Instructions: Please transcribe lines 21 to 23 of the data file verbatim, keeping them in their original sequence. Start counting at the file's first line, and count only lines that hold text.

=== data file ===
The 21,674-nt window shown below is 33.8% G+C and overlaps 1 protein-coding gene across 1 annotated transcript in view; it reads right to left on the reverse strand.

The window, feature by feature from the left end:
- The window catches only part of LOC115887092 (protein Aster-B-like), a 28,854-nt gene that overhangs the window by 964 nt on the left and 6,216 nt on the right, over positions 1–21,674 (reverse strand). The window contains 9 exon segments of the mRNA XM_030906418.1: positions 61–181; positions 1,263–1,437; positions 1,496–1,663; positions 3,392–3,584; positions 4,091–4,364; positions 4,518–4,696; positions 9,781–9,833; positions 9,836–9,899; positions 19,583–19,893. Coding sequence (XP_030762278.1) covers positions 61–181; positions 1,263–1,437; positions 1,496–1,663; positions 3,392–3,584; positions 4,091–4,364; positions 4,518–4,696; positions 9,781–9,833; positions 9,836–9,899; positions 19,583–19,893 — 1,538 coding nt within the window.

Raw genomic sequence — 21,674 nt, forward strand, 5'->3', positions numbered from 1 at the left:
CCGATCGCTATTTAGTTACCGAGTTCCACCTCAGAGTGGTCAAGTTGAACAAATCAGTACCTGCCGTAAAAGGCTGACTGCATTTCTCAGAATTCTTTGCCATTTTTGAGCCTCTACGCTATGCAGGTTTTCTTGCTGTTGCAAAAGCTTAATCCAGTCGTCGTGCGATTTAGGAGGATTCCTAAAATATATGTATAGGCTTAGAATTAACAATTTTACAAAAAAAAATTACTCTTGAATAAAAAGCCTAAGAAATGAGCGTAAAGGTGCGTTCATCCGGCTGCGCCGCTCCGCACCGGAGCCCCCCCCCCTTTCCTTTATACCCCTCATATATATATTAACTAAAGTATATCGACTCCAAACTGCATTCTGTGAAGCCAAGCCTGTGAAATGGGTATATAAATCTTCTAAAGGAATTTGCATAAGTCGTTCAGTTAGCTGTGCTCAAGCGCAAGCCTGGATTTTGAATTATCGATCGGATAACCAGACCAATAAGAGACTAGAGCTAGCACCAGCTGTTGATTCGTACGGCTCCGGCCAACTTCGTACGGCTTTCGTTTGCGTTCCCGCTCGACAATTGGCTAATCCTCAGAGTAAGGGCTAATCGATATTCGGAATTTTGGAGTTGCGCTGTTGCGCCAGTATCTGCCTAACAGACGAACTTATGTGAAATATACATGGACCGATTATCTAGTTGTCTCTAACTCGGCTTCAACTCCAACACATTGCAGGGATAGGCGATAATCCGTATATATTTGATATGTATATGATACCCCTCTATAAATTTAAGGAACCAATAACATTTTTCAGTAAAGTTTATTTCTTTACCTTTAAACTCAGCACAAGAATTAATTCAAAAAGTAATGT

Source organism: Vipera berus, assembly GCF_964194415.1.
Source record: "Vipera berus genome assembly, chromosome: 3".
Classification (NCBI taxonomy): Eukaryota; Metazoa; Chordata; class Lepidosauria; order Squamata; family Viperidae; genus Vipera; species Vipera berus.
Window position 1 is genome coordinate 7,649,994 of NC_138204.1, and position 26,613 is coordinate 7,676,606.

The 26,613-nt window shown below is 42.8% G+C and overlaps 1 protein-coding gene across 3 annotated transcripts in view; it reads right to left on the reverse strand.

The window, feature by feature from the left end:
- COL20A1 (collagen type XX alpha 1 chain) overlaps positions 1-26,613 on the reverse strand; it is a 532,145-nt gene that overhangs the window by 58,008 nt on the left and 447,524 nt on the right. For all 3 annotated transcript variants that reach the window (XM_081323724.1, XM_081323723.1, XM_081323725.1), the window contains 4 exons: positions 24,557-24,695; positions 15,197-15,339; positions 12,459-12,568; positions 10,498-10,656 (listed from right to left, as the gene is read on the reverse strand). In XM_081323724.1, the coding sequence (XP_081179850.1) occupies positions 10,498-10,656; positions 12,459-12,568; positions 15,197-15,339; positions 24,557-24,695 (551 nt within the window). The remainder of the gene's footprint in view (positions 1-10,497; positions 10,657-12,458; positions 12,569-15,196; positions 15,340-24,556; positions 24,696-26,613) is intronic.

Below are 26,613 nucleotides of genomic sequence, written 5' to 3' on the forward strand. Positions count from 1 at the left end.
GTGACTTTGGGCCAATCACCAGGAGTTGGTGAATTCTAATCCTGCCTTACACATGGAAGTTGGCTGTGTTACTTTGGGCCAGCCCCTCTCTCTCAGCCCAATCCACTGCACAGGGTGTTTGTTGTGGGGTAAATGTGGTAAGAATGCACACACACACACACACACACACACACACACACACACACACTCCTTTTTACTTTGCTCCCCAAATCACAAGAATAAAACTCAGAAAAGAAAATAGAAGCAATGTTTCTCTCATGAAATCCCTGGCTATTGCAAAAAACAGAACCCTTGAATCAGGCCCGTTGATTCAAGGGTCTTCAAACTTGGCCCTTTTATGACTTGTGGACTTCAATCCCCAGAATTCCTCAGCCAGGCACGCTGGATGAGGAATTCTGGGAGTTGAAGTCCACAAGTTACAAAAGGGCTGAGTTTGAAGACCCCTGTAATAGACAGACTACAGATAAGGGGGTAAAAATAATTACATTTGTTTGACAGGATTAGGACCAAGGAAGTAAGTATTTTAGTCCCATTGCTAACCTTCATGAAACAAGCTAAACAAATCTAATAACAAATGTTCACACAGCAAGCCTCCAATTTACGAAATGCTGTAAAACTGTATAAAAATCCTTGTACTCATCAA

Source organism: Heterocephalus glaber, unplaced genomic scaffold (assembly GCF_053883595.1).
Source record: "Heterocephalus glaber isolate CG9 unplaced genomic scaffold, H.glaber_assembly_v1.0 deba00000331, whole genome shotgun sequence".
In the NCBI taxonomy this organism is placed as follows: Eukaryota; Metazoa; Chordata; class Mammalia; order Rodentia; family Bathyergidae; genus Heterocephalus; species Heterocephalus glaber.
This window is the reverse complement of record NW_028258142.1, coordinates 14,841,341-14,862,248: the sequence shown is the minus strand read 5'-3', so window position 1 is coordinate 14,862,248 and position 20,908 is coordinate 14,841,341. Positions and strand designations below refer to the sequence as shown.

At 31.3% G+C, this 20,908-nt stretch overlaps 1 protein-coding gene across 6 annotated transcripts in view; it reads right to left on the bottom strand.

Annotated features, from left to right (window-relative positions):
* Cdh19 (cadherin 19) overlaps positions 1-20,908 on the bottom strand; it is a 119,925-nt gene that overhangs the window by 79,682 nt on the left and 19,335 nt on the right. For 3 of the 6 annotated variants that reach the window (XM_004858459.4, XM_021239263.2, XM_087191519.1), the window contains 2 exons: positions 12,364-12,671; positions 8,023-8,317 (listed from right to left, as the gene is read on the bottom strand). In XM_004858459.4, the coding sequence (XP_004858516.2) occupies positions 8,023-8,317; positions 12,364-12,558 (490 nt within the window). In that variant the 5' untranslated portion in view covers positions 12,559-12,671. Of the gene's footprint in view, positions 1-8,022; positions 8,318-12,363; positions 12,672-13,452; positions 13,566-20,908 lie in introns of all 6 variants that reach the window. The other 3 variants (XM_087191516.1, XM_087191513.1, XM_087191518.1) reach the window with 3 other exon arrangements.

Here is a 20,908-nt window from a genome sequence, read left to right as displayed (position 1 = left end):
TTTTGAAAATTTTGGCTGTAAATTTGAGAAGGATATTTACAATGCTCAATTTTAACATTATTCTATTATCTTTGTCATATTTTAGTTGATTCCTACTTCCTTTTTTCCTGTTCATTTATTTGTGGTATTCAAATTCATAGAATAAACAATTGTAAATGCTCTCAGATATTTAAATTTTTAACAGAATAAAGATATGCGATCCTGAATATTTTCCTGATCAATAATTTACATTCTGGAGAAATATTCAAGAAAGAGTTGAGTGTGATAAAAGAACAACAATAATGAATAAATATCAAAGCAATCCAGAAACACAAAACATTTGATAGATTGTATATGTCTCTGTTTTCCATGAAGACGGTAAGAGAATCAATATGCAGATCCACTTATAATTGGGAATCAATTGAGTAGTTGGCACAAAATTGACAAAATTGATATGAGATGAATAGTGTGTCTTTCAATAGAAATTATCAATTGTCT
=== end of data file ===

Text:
* Cdh19 (cadherin 19) overlaps positions 1-20,908 on the bottom strand; it is a 119,925-nt gene that overhangs the window by 79,682 nt on the left and 19,335 nt on the right. For 3 of the 6 annotated variants that reach the window (XM_004858459.4, XM_021239263.2, XM_087191519.1), the window contains 2 exons: positions 12,364-12,671; positions 8,023-8,317 (listed from right to left, as the gene is read on the bottom strand). In XM_004858459.4, the coding sequence (XP_004858516.2) occupies positions 8,023-8,317; positions 12,364-12,558 (490 nt within the window). In that variant the 5' untranslated portion in view covers positions 12,559-12,671. Of the gene's footprint in view, positions 1-8,022; positions 8,318-12,363; positions 12,672-13,452; positions 13,566-20,908 lie in introns of all 6 variants that reach the window. The other 3 variants (XM_087191516.1, XM_087191513.1, XM_087191518.1) reach the window with 3 other exon arrangements.

Here is a 20,908-nt window from a genome sequence, read left to right as displayed (position 1 = left end):
TTTTGAAAATTTTGGCTGTAAATTTGAGAAGGATATTTACAATGCTCAATTTTAACATTATTCTATTATCTTTGTCATATTTTAGTTGATTCCTACTTCCTTTTTTCCTGTTCATTTATTTGTGGTATTCAAATTCATAGAATAAACAATTGTAAATGCTCTCAGATATTTAAATTTTTAACAGAATAAAGATATGCGATCCTGAATATTTTCCTGATCAATAATTTACATTCTGGAGAAATATTCAAGAAAGAGTTGAGTGTGATAAAAGAACAACAATAATGAATAAATATCAAAGCAATCCAGAAACACAAAACATTTGATAGATTGTATATGTCTCTGTTTTCCATGAAGACGGTAAGAGAATCAATATGCAGATCCACTTATAATTGGGAATCAATTGAGTAGTTGGCACAAAATTGACAAAATTGATATGAGATGAATAGTGTGTCTTTCAATAGAAATTATCAATTGTCT